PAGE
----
But that’s not all; 13 European economic rivals will be there; but instead of Germany (Rank 2) trying to sell more to England (10) than Portugal (14); all three were trying to outscore Spain (1) and home team Brazil (11), who had high ranks in June and were favourites to win the cup but have been part of a tournament that’s been full of twists.

With surprise passes and shots favourites England, Spain, and Australia, have been eliminated together with Cameroon, Honduras, and Bosnia-Herzegovina before the final round robin matches while Netherlands, Chile, and Costa Rica guarantee themselves a spot in the Round of 16 with France, Columbia, Argentina and Belgium.  Brazil might have won its first game against Croatia, 3-1, Croatia’s only goal being one from Brazil.  But after a draw with Mexico, the two are tied for first in their group and Croatia’s hopes aren’t shattered.

Ghana from Africa has pulled surprises too, USA winning the game by a single goal and tying Germany after a bitter struggle.  Together with Portugal, their chances for advancing are still well alive.

Nigeria’s story is another for the books.  Unless Iran scores goals in its final match against Bosnia-Herzegovina they’re favourites to advance with Argentina in Group F.

And it all started on Day 1.  While chanting “We are One” during the opening ceremonies in Brazil, FIFA released 3 doves as a symbol of peace (2 unfortunately didn’t survive).  Then the field was cleared to make room for the first game: Brazil vs. Croatia.  There, officiated by referee Yuichi Nishimura and Assistants Toru Sagara, Toshiyuki Nagi from Japan and Alireza Faghani from Iran.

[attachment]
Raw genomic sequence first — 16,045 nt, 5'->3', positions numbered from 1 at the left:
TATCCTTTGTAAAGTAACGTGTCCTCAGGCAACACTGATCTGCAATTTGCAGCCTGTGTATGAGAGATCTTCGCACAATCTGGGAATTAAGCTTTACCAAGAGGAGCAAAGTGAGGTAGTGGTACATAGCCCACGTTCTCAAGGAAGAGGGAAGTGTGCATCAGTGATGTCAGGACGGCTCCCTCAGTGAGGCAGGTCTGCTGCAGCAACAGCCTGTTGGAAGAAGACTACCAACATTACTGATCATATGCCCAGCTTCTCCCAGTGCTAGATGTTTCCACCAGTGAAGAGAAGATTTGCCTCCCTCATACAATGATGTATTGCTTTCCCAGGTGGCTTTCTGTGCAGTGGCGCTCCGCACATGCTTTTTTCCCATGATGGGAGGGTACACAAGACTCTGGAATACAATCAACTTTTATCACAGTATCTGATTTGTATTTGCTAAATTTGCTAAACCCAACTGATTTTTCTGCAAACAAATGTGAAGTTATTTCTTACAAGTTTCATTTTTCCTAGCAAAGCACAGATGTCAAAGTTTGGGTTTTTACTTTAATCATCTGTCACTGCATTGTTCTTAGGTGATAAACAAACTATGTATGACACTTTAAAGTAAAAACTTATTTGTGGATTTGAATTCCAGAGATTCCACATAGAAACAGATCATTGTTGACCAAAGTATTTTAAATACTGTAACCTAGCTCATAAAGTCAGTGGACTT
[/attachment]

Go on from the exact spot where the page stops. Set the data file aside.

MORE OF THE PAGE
The final qualifying matches for FIFA’s World Cup begin today! The world turning its eyes on Australia vs. Spain and Netherlands vs. Chile to determine first and fourth in Group B.  Later, Cameroon vs. Brazil and Croatia vs. Mexico will determine who in Group A makes the cut. Cameroon may be mathematically eliminated but they still have power to eliminate host and high-ranking Brazil.

And the Encores are coming to Canada; August 5-24, 2014 FIFA U-20 Women’s World Cup and June 6-July 4, 2015 FIFA Women’s World Cup.  As host Canada qualifies! And their rankings are high!

But will Canadians from around the world unite to support the girls that will run for the Great White North (because host countries automatically qualify and Canada might fly) or will they support their own? ‘Tis yet to be seen.